Center for the Defence of the Individual - The HCJ approved the punitive demolition of four homes in the West Bank; Justice Baron in a minority opinion opposed demolition of three of the homes
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The HCJ approved the punitive demolition of four homes in the West Bank; Justice Baron in a minority opinion opposed demolition of three of the homes

On November 12, 2019, the High Court of Justice (HCJ) rejected four petitions filed by HaMoked against the punitive demolition orders issued for the homes of four Palestinian families from Beit Kahil, Hebron District. The demolitions target these families because their relatives are accused of involvement in the murder of a young Israeli man, Dvir Sorek on August 7, 2019. The orders target three one-story homes, to be demolished completely, and another residential building in which a second-floor apartment was to be demolished – the homes of entire families, including 10 minors, some of them very young children.

The majority justices rejected HaMoked’s principle arguments against the measure of punitive demolitions as collective punishment harming innocent people and contrary to international law. Justice Baron, in the minority, reiterated her stance that the legality of punitive demolitions should be re-examined: “there is room to revisit the questions arising from use of the authority under Regulation 119 [of the Defense (Emergency) Regulations] before an expanded panel” – as HaMoked consistently demands in its petitions on the issue.

The court rejected HaMoked’s argument that the demolition order for one of the homes should be revoked because there was no affinity of residence between the assailant and the home – given that in the past year, since his parents and siblings moved to live in their new home, the accused stayed for a lengthy period in Israel (as expressly state in the indictment filed against him). Justice Mintz, who wrote the judgment, also rejected HaMoked’s argument that the level of – indirect – involvement of two of the accused men had not yet been sufficiently established. On this, Justice Mintz wrote, among other things, that “the degree of actual involvement is supported also by the classified material presented before us”. It should be noted that the court reviewed the classified material, but did not accept HaMoked’s position that the confessions and interrogation notes should also be examined.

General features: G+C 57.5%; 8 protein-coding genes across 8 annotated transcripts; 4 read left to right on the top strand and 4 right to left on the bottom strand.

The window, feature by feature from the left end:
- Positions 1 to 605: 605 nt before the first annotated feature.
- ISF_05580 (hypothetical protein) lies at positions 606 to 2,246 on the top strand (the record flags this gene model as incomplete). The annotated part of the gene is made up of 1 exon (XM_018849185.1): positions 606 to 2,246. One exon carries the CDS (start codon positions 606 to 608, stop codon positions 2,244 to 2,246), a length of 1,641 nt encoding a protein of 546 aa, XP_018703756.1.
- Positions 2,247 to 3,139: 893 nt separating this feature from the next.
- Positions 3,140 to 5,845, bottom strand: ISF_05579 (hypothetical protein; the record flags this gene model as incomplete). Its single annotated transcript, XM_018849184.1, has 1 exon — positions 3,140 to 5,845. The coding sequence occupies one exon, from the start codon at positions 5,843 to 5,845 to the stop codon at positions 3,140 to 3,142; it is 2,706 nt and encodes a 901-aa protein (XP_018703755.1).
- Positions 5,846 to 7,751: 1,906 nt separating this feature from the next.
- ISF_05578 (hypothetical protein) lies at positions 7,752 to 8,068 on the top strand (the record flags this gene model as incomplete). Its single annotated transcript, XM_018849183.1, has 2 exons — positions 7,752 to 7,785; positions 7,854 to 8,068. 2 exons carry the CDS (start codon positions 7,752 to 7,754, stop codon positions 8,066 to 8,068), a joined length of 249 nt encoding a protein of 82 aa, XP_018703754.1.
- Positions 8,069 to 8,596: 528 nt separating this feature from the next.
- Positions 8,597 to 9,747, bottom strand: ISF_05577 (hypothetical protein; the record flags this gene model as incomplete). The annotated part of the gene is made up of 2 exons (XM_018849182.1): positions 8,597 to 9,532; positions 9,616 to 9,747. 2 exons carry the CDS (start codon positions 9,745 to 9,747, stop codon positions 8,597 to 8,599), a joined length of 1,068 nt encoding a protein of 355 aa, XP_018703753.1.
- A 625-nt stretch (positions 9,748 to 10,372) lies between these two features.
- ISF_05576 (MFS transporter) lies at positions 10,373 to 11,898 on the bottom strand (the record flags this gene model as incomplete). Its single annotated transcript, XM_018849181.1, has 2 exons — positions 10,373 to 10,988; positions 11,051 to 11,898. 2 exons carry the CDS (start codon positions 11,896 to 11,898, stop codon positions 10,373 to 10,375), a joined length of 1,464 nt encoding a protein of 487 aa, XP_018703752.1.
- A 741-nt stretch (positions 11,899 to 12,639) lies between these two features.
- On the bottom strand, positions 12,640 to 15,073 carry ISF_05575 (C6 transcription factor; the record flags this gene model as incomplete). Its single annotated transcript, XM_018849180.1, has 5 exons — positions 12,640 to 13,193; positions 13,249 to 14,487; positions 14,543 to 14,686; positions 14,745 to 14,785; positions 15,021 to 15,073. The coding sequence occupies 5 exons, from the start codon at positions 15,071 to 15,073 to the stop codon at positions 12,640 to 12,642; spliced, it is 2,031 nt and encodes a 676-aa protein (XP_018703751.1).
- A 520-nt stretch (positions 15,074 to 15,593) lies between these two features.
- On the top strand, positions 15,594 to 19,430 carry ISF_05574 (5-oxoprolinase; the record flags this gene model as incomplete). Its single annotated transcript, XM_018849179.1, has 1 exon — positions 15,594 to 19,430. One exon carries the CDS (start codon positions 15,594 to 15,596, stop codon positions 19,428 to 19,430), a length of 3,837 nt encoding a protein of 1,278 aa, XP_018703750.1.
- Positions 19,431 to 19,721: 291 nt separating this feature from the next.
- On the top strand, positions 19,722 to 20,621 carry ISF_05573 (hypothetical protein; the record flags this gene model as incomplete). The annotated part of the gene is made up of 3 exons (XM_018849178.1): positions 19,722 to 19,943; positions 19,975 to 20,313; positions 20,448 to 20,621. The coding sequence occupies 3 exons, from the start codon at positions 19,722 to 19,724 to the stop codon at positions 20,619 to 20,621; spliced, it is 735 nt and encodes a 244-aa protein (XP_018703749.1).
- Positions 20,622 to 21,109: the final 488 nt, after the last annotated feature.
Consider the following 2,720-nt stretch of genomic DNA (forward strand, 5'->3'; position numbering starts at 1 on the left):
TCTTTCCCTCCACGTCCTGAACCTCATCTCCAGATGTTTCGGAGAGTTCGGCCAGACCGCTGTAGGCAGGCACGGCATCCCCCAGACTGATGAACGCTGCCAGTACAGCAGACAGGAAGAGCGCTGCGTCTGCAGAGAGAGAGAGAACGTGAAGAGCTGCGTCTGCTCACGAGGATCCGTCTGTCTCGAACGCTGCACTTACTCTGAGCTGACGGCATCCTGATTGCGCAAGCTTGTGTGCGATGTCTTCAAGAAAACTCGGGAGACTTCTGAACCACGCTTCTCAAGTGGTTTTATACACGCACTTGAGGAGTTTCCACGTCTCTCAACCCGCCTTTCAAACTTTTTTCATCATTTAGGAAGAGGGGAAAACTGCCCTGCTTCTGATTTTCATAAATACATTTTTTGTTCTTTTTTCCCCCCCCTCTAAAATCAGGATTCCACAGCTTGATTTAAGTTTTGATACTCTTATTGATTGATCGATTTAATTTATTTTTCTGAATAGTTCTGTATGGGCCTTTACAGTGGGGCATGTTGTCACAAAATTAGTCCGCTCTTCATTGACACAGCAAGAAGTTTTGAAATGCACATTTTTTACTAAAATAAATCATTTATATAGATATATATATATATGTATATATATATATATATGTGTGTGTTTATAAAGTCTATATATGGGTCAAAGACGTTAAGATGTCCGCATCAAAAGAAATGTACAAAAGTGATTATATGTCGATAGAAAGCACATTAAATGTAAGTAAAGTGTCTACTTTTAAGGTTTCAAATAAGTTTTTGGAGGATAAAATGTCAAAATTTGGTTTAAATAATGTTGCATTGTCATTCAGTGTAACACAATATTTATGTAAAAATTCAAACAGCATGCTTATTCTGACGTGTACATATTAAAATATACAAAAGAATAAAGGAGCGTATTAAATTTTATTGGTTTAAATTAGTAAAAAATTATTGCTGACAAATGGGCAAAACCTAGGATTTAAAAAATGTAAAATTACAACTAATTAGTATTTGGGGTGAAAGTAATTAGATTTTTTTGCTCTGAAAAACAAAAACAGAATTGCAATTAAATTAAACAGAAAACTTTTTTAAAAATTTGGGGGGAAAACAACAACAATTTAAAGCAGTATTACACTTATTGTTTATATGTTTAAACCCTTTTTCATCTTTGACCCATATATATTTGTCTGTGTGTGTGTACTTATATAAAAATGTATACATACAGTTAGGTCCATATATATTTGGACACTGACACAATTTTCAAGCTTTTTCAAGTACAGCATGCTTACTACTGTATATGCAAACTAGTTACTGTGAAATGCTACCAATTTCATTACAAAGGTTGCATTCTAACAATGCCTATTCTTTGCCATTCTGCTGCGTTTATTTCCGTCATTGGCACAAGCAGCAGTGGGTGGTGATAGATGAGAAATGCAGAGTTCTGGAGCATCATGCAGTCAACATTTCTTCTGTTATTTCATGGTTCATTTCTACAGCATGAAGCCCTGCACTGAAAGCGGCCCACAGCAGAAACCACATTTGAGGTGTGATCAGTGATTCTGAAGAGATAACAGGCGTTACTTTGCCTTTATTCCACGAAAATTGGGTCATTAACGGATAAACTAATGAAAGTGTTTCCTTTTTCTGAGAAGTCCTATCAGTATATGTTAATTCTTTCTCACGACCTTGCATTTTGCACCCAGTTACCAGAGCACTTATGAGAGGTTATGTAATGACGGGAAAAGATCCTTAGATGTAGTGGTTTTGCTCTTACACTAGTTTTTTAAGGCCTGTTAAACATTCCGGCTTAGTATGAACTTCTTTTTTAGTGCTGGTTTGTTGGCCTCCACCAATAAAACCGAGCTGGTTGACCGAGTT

The majority justices also rejected HaMoked’s arguments regarding the petitioning relatives’ lack of knowledge, in three of the cases, about the accused men’s plans. In the words of Justice Mintz: “even if I were willing to assume that there was no evidence regarding knowledge of the petitioners or some of them… about the intentions of the assailants… this would not have been enough to tip the scales…”. Justice Melcer, who is Deputy Chief Justice of the Supreme Court, sided with Mintz and added that only if the relatives were successful in persuading the court that “they had tried to dissuade the assailant from implementing [the attack]”, or had they “condemned the attack, even after the fact”, this could have served as a weighty consideration against the demolition. (it should be noted that in April 2019, the HCJ approved the demolition of an apartment which was the home of an assailant’s parents even though they had strongly condemned their son’s act).

Justice Baron, in the minority, held that orders nisi should be issued to require the state to justify demolition regarding three of the homes, due to disproportionality of the intended demolitions. This “given the family members’ lack of involvement and absence of knowledge regarding the intention to commit the murder” and “as the [act of] demolition inherently constitutes a severe violation of basic human rights and [the fact that] the deterrence effectiveness of using this measure is still in doubt”. Therefore, Justice Baron concluded, “my opinion is that there was a flaw in the military commander’s discretion”. Justice Baron added that “we are dealing with the homes of uninvolved and innocent people, among them minors”.

On November 28, 2019, the military demolished the four homes in Beit Kahil. This brings to 55 the total number of homes Israel has demolished as a collective punishment since it revived this illegal practice in 2014. During this period Israel also punitively sealed 10 homes.

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